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Italian Style Meatloaf Recipe

italian meatloaf, meatloaf recipe, veronica culver
Recipe and Image by Veronica Culver | The Enchanted Cook

We have a delicious recipe to share courtesy of June 2020 Featured Chef Veronica Culver. This Italian Style Meatloaf is sure to become a favorite in our kitchens. 

“I never get tired of meatloaf. There are endless ways to theme it, but one of my favorites is Italian style. And let me just say that any time I can get Italian AND it’s low carb, I’m a happy camper.  Therefore, I make my meatloaf (and meatballs for that matter) sans any kind of breading or starchy filler – it’s simply not needed.

Often times I will use a blend of different meats (beef, lamb, pork, etc.) but for this very simple version today, I used only beef (100% grass-fed). To complete my low carb meal, I paired the meatloaf with a side of Caulimash (steamed organic cauliflower, grass-fed butter, sea salt, organic sour cream and organic cream cheese blended together in a food processor until smooth – leave out the cheese and sour cream to make Paleo and Bulletproof) and a fresh salad of shaved raw organic zucchini with sea salt.

For plating, I spooned some of the drippings from the meatloaf over the dish along with a garnish of fresh oregano right before serving, and for a little extra punch (and mostly because it happens to be Hatch Chile Season right now), I added some roasted Hatch chiles as well – totally optional and not Italian but it worked.

To make this meatloaf Paleo and Bulletproof, leave out the cheese.

Lastly, this meal is entirely naturally gluten-free – always a good thing.”

italian meatloaf, meatloaf recipe, veronica culver
Recipe and Image by Veronica Culver | The Enchanted Cook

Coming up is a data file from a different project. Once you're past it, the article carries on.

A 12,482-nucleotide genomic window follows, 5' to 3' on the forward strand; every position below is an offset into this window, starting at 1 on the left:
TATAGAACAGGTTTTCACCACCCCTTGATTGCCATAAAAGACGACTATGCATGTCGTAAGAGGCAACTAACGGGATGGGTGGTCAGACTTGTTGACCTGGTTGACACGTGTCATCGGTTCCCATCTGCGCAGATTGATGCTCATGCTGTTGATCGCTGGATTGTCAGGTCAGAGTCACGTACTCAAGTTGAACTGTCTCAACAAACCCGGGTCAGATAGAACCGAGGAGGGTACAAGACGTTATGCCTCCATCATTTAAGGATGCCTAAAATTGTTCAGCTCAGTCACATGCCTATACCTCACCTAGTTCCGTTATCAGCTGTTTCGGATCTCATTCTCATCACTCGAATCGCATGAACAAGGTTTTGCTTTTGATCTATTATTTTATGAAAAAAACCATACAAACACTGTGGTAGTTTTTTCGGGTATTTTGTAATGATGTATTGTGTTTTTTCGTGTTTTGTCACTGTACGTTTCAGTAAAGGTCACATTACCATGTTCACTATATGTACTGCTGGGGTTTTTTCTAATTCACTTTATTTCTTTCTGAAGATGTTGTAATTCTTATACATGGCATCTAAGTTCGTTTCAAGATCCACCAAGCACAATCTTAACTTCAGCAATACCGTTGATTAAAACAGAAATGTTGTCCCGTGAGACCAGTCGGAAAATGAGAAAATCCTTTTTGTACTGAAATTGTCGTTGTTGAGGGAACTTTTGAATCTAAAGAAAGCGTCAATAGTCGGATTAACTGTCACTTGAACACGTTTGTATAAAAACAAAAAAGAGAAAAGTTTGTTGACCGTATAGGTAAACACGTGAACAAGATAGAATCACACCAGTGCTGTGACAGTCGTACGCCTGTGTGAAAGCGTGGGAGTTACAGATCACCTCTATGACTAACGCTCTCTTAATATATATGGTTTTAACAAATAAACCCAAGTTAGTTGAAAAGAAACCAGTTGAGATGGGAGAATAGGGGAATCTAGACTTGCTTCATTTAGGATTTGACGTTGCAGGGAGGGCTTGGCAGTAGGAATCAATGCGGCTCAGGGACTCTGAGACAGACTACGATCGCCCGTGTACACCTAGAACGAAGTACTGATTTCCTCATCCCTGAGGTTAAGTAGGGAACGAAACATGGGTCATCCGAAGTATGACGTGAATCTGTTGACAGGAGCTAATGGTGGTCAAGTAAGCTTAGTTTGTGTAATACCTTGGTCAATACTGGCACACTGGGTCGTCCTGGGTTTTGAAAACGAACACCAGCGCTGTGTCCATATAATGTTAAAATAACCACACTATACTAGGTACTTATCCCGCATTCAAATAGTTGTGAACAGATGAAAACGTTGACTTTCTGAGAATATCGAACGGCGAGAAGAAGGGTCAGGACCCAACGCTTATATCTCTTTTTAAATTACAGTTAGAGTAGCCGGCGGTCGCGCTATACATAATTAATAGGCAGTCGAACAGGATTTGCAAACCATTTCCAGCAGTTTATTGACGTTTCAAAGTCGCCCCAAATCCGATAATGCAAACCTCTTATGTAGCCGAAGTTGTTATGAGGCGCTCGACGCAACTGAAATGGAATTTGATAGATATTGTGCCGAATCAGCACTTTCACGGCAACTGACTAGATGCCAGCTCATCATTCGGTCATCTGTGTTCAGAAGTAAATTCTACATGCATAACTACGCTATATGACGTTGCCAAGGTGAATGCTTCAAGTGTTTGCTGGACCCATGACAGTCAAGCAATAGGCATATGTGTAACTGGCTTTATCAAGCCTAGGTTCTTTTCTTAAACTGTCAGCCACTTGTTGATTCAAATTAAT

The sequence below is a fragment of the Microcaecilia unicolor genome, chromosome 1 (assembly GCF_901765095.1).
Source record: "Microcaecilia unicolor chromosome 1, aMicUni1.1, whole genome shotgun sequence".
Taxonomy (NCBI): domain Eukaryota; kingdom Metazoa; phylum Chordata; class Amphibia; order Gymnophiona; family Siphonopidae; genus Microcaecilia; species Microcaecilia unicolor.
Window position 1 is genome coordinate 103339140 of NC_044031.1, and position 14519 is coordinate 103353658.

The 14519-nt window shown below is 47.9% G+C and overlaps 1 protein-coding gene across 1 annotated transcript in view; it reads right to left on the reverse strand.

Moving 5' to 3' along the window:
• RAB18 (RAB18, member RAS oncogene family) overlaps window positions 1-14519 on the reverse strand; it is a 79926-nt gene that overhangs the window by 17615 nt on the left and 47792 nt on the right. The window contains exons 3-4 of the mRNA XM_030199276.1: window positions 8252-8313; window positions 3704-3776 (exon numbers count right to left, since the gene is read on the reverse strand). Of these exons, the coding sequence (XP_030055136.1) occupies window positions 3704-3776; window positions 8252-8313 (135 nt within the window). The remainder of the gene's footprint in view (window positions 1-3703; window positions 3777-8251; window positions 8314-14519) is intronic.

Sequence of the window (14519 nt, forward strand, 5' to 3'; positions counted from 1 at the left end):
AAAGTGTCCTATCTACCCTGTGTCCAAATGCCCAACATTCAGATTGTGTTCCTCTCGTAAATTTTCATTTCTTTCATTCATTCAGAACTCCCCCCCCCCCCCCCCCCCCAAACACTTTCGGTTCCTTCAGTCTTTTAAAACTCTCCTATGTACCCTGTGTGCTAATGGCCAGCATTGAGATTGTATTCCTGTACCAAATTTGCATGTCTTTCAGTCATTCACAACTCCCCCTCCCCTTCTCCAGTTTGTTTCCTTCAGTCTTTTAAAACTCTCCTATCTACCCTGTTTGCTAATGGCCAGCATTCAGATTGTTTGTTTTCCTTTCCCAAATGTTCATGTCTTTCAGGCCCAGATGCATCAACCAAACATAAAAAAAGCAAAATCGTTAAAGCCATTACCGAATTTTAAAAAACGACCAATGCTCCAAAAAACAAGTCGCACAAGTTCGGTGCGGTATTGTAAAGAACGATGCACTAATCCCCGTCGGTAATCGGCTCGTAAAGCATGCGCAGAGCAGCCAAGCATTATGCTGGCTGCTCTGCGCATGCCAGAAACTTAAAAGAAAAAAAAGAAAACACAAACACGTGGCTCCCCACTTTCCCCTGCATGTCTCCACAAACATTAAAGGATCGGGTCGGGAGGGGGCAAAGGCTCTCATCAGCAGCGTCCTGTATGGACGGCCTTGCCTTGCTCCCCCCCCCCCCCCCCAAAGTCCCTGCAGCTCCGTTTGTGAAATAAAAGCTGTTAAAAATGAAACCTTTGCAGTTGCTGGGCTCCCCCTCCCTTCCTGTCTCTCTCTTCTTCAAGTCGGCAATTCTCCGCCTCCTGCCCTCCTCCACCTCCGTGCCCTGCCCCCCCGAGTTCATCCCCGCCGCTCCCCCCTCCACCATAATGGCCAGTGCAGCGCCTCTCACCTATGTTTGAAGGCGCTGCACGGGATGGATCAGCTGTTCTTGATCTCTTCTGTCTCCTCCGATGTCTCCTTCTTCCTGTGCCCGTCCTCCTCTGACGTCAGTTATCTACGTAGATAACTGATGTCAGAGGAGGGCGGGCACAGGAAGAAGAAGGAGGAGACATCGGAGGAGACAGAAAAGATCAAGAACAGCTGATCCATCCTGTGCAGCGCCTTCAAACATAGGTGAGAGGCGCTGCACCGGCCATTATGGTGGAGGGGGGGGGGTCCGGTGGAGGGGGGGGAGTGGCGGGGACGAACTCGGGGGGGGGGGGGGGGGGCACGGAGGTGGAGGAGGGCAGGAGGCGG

Italian Style Meatloaf Recipe

Paleo, Bulletproof, Low-Carb

Recipe By: Veronica Culver | The Enchanted Cook

Servings: 4-6

USWM Shopping List: Ground Beef


1 3/4 lb. 100% grass-fed ground beef (as fatty as possible, see Cook’s Note)

1 pastured egg

3/4 cup shredded organic Italian cheese blend, divided (I used Whole Foods 365 Organic Italian Blend which has provolone, parmesan, asiago and fontina) (omit to make Paleo and Bulletproof)

1/4 cup marinara (I use this one, or make my own)

2 Tablespoons organic Italian seasoning (I used this one)

3 teaspoons Himalayan pink salt

2 sprigs fresh organic oregano, leaves only, optional for garnish


1.Be sure your oven is preheating to 350 degrees F.

2.Place all of the ingredients, except 1/4 cup of the cheese (reserve to top the meatloaf with it), in a large bowl and mix well with your hands.

3.Press the mixture into a deep dish loaf pan or dish and top with the remaining 1/4 cup of cheese evenly sprinkled across the top. If omitting the cheese, consider spreading a little of the marinara sauce across the top instead.

4.Bake in the oven for approximately 35 – 40 minutes. Remove from oven and let rest a few minutes before slicing and serving. Garnish with fresh oregano if desired, and don’t forget to drizzle all those good juices from the pan over the top!

Cook’s Note: Shoot for the fattiest grass-fed ground beef you can find. If grass-fed ground beef is not available, go for extra lean ground beef and add 1-2 Tablespoons of a healthy fat such as unflavored coconut oil, extra virgin olive oil, or even better – use this MCT oil, to your mixture before cooking. Grass-fed, pasture-raised beef naturally contains a good dose of healthy Omega 3 and CLA fatty acids which are good for you. Conversely, feedlot or factory farmed cattle contain high doses of unhealthy fats (often in addition to antibiotics and growth hormones), so choosing extra lean when eating this type of beef and then adding your own healthy fats is a better idea.


Explore more recipes on the Discover Blog.



Veronica Culver

Meet Veronica Culver, US Wellness Featured Chef for June 2020. Veronica is a Keto Chef and Baker as well as a certified group fitness trainer. She specializes in developing recipes using high performance, nutrient rich, anti-inflammatory foods. ” I’m absolutely fascinated (and dare I say enchanted) by every aspect of cooking – ingredients, methods, cuisines – you name it. It’s now my passion and my hobby. It’s even therapeutic.” When she’s not cooking, you might find her at a local farmer’s market or enjoying a cooking class. Visit her food blog, The Enchanted Cook